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Coalition welcomes recommendations on breast screening

Breast Cancer Aotearoa Coalition (BCAC)
Media Release
7 September 2012

Coalition welcomes
recommendations on breast screening

The Breast Cancer Aotearoa Coalition (BCAC) says women can have confidence in the country’s breast screening programme and must continue to use it.

The call follows the release of the Report of the National Panel to Review Breast Biopsy Errors, which examined recent serious errors in breast biopsy analysis.

As a result of these errors, several women endured unnecessary invasive medical treatment, while others did not get the treatment they required until the errors were recognised.

The report of the National Panel made several recommendations to ensure errors such as this do not happen again, including:
• the use of technology to standardise laboratory processes to minimise errors
• improved reporting of serious and sentinel events
• better collaboration between laboratories on quality initiatives
• nationally consistent processes for supporting patients affected by serious errors.

BCAC chair, Libby Burgess, says the biopsy errors were tragic and life-changing for the women involved, but she welcomes the report’s recommendations.

“The breast screening programme protects New Zealand women and ensures that fewer of us die from breast cancer, so we welcome any suggestions to improve it.

“BCAC will be monitoring this situation and making sure the report’s recommendations are implemented because New Zealand women rely on these pathologists to diagnose breast cancer properly.”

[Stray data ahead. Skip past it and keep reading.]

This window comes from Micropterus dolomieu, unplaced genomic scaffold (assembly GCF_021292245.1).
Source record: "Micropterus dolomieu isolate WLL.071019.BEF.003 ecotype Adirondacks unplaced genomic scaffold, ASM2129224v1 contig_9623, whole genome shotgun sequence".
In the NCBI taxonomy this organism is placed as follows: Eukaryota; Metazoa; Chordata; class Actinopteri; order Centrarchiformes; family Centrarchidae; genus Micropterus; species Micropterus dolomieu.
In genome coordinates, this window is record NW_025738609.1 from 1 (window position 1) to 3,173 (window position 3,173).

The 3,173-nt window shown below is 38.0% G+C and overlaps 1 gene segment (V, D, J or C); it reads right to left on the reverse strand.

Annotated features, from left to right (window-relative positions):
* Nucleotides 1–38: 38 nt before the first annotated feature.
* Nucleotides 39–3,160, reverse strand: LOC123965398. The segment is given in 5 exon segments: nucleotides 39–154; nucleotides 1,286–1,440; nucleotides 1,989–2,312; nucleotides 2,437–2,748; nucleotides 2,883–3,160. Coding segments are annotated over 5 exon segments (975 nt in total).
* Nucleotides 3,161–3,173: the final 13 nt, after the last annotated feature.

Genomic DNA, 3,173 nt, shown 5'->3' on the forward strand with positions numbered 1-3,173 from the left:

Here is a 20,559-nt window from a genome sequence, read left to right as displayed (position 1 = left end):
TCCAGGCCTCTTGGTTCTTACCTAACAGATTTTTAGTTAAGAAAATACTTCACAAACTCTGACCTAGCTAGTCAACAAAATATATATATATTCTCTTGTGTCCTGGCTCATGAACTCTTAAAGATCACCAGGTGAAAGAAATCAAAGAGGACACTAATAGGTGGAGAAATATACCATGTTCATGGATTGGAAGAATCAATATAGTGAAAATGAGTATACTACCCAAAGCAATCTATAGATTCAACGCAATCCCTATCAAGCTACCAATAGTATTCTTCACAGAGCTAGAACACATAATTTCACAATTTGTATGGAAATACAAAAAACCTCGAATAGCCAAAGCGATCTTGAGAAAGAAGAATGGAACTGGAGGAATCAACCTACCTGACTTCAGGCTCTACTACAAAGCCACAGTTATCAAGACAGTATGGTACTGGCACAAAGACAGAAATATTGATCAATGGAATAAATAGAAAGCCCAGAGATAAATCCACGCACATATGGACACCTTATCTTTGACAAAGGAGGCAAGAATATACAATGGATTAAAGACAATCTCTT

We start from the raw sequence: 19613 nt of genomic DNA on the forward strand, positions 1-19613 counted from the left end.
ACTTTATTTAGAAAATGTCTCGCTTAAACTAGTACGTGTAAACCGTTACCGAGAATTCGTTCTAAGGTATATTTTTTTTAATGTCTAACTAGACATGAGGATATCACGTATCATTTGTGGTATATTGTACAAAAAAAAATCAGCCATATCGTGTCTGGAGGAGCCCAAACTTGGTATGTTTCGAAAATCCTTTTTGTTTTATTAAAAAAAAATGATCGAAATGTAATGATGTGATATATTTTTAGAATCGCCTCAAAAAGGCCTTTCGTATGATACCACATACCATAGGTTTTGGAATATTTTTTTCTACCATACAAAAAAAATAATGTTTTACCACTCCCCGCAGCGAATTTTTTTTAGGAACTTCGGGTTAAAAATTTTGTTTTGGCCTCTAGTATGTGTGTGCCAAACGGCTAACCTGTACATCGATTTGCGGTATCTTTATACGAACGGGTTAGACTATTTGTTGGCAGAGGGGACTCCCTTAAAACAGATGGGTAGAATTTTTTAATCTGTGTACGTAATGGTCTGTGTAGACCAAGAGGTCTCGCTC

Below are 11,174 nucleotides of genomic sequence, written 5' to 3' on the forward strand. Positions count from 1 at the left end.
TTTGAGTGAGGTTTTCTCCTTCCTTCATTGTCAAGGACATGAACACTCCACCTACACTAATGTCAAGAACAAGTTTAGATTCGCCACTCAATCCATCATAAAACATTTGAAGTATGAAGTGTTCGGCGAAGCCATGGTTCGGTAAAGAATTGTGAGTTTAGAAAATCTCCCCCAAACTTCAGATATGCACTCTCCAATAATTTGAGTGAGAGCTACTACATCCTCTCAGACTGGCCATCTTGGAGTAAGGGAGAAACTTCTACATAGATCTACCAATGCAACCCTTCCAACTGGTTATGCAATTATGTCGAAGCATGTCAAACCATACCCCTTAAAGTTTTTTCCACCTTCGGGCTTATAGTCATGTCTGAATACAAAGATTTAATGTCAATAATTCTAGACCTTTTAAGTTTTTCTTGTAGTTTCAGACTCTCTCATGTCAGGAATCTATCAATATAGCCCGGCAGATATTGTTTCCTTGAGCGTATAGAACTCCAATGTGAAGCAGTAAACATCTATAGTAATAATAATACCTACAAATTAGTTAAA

Ms Burgess says the number of errors identified is small considering the many thousands of women who are screened annually. She says women shouldn’t lose faith in the system.

“What has happened for these women is terrible and we hope they will be suitably recompensed, but all New Zealand women must continue to have faith in the screening system.

“It is indisputable that the best way to detect breast cancer early is through a regular mammogram screening programme, combined with breast awareness and action when any changes are noticed. Women must continue to engage with the programme because finding breast cancer early saves lives.”


About the Breast Cancer Aotearoa Coalition (BCAC)

The Breast Cancer Aotearoa Coalition (BCAC) is an Incorporated Society with charitable status and is run by breast cancer survivors. The organisation is committed to making world-class detection, treatment and care accessible to all those affected by breast cancer in Aotearoa, New Zealand.

BCAC currently has more than 30 breast cancer-related member organisations and our key aims are:
• to support and empower those diagnosed with breast cancer, and their family, whanau and friends, by providing information and resources that allow women to make well-informed choices about their treatment and care
• to provide a voice for New Zealand women diagnosed with breast cancer
• to inform and advocate for timely access to world class breast cancer care, including treatments (surgery, medicines, radiotherapy, management of side-effects, self -care) and psychosocial care throughout New Zealand
• to consult and engage with Māori and Pasifika women to identify and promote breast cancer issues that could improve outcomes in these communities.

About breast cancer in New Zealand

Around 2,700 New Zealand women will be diagnosed with breast cancer every year. That's seven women diagnosed every day.
Around 20 men will be diagnosed with breast cancer in New Zealand each year.
Each year, 650 women will die from breast cancer in New Zealand, two every day.
About five to ten per cent of breast cancers are hereditary i.e. a breast cancer gene (e.g. BRCA1 or BRCA2) has been passed on. However, most breast cancers are diagnosed in women with no family history of the disease.
The risk of breast cancer increases with age, but does affect some women in their twenties and thirties.
Māori women are 21 per cent more likely to be diagnosed with breast cancer than non-Māori women and 68 per cent more likely to die of the disease. Māori women are also more likely to be diagnosed when breast cancer is in its more advanced stage.

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